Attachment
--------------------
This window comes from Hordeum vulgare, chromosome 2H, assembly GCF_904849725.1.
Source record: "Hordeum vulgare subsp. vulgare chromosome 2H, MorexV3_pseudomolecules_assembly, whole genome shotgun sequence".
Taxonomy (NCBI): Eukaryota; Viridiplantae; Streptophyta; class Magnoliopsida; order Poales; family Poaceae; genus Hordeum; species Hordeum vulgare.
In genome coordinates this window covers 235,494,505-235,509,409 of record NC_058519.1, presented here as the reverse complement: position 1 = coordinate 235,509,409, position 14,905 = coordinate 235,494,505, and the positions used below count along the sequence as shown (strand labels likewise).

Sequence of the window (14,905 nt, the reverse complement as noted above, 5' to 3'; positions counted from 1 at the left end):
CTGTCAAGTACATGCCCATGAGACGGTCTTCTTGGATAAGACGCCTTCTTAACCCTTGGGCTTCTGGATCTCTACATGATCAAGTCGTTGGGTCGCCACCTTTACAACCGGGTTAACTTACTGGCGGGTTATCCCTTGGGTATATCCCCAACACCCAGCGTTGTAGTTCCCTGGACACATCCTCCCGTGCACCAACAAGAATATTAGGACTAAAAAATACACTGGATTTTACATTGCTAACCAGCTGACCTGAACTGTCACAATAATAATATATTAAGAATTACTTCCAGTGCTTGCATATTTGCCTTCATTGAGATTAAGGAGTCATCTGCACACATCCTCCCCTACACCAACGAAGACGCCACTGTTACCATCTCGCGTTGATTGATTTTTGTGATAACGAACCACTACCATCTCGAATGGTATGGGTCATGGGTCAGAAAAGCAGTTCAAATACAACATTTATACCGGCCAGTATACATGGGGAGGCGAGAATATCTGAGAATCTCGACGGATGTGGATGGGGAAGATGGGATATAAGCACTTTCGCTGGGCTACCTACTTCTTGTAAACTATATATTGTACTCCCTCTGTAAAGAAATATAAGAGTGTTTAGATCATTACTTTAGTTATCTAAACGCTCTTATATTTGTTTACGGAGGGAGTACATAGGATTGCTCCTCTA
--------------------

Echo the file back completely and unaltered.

This window comes from Hordeum vulgare, chromosome 2H, assembly GCF_904849725.1.
Source record: "Hordeum vulgare subsp. vulgare chromosome 2H, MorexV3_pseudomolecules_assembly, whole genome shotgun sequence".
Taxonomy (NCBI): Eukaryota; Viridiplantae; Streptophyta; class Magnoliopsida; order Poales; family Poaceae; genus Hordeum; species Hordeum vulgare.
In genome coordinates this window covers 235,494,505-235,509,409 of record NC_058519.1, presented here as the reverse complement: position 1 = coordinate 235,509,409, position 14,905 = coordinate 235,494,505, and the positions used below count along the sequence as shown (strand labels likewise).

Sequence of the window (14,905 nt, the reverse complement as noted above, 5' to 3'; positions counted from 1 at the left end):
CTGTCAAGTACATGCCCATGAGACGGTCTTCTTGGATAAGACGCCTTCTTAACCCTTGGGCTTCTGGATCTCTACATGATCAAGTCGTTGGGTCGCCACCTTTACAACCGGGTTAACTTACTGGCGGGTTATCCCTTGGGTATATCCCCAACACCCAGCGTTGTAGTTCCCTGGACACATCCTCCCGTGCACCAACAAGAATATTAGGACTAAAAAATACACTGGATTTTACATTGCTAACCAGCTGACCTGAACTGTCACAATAATAATATATTAAGAATTACTTCCAGTGCTTGCATATTTGCCTTCATTGAGATTAAGGAGTCATCTGCACACATCCTCCCCTACACCAACGAAGACGCCACTGTTACCATCTCGCGTTGATTGATTTTTGTGATAACGAACCACTACCATCTCGAATGGTATGGGTCATGGGTCAGAAAAGCAGTTCAAATACAACATTTATACCGGCCAGTATACATGGGGAGGCGAGAATATCTGAGAATCTCGACGGATGTGGATGGGGAAGATGGGATATAAGCACTTTCGCTGGGCTACCTACTTCTTGTAAACTATATATTGTACTCCCTCTGTAAAGAAATATAAGAGTGTTTAGATCATTACTTTAGTTATCTAAACGCTCTTATATTTGTTTACGGAGGGAGTACATAGGATTGCTCCTCTA